“Newsflash: It’s not OK to be selfish, impatient, and out of control. These traits, while common, are UNacceptable. They should not be accepted, least of all by the people you claim to love. The onus is on YOU to change your behavior and your attitude, not on them to “handle it.” Are you such a gem that they should thank God for the opportunity to be emotionally abused by you, if only it earns them a chance to bask in the glow of your superiority?”

I love his article because it opened my eyes, I didn’t win trophies for everything I did as a kid, but I still feel like I’ve caught myself excusing my actions because my better self makes up for it, which isn’t okay. No one should strive for simple acceptance–unless it’s into a school.

What kind of a pathetic and dreary goal is that, anyway — just wanting to be “accepted,” tolerated, put up with? That’s not why we’re put on this planet. Life is not about gaining “acceptance.” Life is change. It is not static and stagnant, do you really want your relationships to be?



College ACB vs. Yik Yak

Everyone enters freshman year of college with a little bit of anxiety–you have to make new friends, eat from a cafeteria, find your classes, pass your classes, and adjust to an entirely new world. As if all of those things weren’t stressful enough, there was also College ACB, which was an anonymous forum where college students could, “vent, rant and talk to college peers in an environment free from social constraints and about subjects that might otherwise be taboo.” It also claimed to encourage “deep and thoughtful discussion.” L-O-L. It was the opposite of deep and thoughtful. Basically, students posted whatever they wanted about whoever they wanted. As a freshman, especially for girls, there was a fear of showing up on the website. People rated girls’ pledge classes, talked about who was ugly, and posted photos. It was entertaining in a twisted way, and luckily only lasted for my freshman year of college. Apparently, there’s a similar website now called Collegiate ACB, but I’ve never heard of anyone at UNC using it. 

Instead…there’s Yik Yak

Yik Yak is a relatively new app that was created for college students, and acts much like a message board, except there’s a 200- character limit. Users can post anonymous, tweet-like tidbits (called Yaks) about anything they want and anyone within a 1.5-mile radius can view the Yak. I personally have the app and enjoy reading it for a few laughs. It’s better than CollegeACB because you can “report Yaks,” which are then reviewed, and removed if they’re deemed inappropriate. At UNC, Yik Yak seems to be used most by members of Greek organizations, and many of the Yaks perpetuate stereotypes given to certain Greek houses.  So far, I haven’t seen any traumatizing individual “call outs” on Yik Yak–it’s generally used for writing humorous things about college life. Also, they haven’t enabled media sharing, which is how they should keep it. Overall, I find Yik Yak to be a lot more harmless than CollegeACB, but maybe that’s just because I’m a senior now.

German Chocolate Caramel Brownies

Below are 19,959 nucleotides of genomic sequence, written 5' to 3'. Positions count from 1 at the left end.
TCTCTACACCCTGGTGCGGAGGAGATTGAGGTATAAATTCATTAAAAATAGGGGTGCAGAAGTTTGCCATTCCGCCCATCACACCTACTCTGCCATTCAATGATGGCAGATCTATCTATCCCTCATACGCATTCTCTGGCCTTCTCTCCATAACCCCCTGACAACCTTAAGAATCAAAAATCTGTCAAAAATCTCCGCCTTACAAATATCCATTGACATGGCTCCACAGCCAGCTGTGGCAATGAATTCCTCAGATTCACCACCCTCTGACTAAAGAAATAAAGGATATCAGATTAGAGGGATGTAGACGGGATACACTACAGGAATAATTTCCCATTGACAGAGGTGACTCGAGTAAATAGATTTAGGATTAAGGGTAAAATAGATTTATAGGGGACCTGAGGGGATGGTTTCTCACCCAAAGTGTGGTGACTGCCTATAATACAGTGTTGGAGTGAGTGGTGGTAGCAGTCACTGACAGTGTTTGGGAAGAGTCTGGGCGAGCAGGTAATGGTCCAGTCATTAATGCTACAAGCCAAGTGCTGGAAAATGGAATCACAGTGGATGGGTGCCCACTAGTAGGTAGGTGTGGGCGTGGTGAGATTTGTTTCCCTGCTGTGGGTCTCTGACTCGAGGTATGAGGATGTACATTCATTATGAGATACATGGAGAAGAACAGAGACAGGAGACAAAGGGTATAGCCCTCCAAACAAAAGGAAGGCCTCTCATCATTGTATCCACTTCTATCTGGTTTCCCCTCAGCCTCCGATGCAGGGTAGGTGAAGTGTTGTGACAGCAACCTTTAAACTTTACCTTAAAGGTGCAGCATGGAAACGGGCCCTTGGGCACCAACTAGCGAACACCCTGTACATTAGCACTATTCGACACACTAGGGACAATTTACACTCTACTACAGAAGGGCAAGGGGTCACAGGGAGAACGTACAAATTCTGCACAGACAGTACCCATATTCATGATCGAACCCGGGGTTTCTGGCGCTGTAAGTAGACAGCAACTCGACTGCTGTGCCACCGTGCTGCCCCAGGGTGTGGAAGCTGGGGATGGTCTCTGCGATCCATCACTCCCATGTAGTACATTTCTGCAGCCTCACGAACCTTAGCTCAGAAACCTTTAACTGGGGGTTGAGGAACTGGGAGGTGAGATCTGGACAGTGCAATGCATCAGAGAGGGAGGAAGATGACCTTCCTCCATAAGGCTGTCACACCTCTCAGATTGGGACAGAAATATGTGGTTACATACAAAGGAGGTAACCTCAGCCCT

Chocolate and caramel are two of my favorite dessert ingredients. My grandma has made these German Chocolate Caramel Brownies for my entire life and although she thinks they’re a “secret recipe,” the Internet seems to be quite in love with them too. The recipe is easy to find with a quick Google search, but since I love them so much, I wanted to post them on my own blog. I’ve made them as a birthday present for almost every friends’ birthday, and they’re consistently a hit. Here’s the recipe so you can make them!

Ooey Gooey


1 box of German Chocolate Cake Mix

1, 14-oz package of caramels, unwrapped

2/3 cup of evaporated milk

3/4 cup of butter, melted

12 oz of semisweet chocolate chips


1. Preheat the oven to 325 degrees and grease a 9 by 13 in. pan.

2. Melt the caramels and 1/3 cup of evaporated milk in a small saucepan. If you have a double boiler available, use that for the melting because you’ll reduce the likelihood of burning the caramel.

3. In a mixing bowl, combine the cake mix, 1/3 cup of evaporated milk and the butter. Once combined, press half of the mixture into the pan. Bake for 6 minutes.

4. Once cooked, take the pan out of the oven and pour the chocolate chips over the brownies. Then pour the caramel over the chocolate chips.

5. Then, put the remaining batter on top of the caramel and chocolate chips. You can put the remaining batter on in flattened handfuls–it doesn’t need to completely cover the caramel and chocolate chips.

6. Bake for 15-18 minutes. Once done, allow to cool and cut or put in the fridge. They’re great both ways!

Hint: Sometimes, I double the recipe (and baking times) for thicker brownies.

Destination: Jamaica, Mon

On Saturday, I returned from a week-long, final spring break hurrah in Montego Bay, Jamaica. I couldn’t stay inside long enough to write a blog post, so I have some serious catching up to do.

I was lucky enough to spend the week in a villa called Nutmeg South with 11 of my closest girlfriends. I’m not going to try not to be cliché with my description of the week–it was the best of my life. Mostly because I doubt I’ll be back in a place with 120 college friends again. We all drank lapped up the sun..and some rum and Red Stripe, and had a blast.

My description doesn’t do the week justice, so here are some picture accompaniments:


Flying into Montego Bay


The humble abode



Our Crew

Our Crew

The Worst (and Most Entertaining) Local Advertisements

Whether it be a commercial for a local automobile retailer or a neighborhood mattress store, local commercials can be terrible, but also hilarious. In Chapel Hill and my hometown, Wilmington, N.C., I’ve laughed at more than I can count. I’ve seen one with a car salesman pretending to be Miley Cyrus on a wrecking ball, one that parodies a Viagra commercial, and another where the green screen is visible. Below are some of the funniest ones that I’ve seen (and could find on YouTube).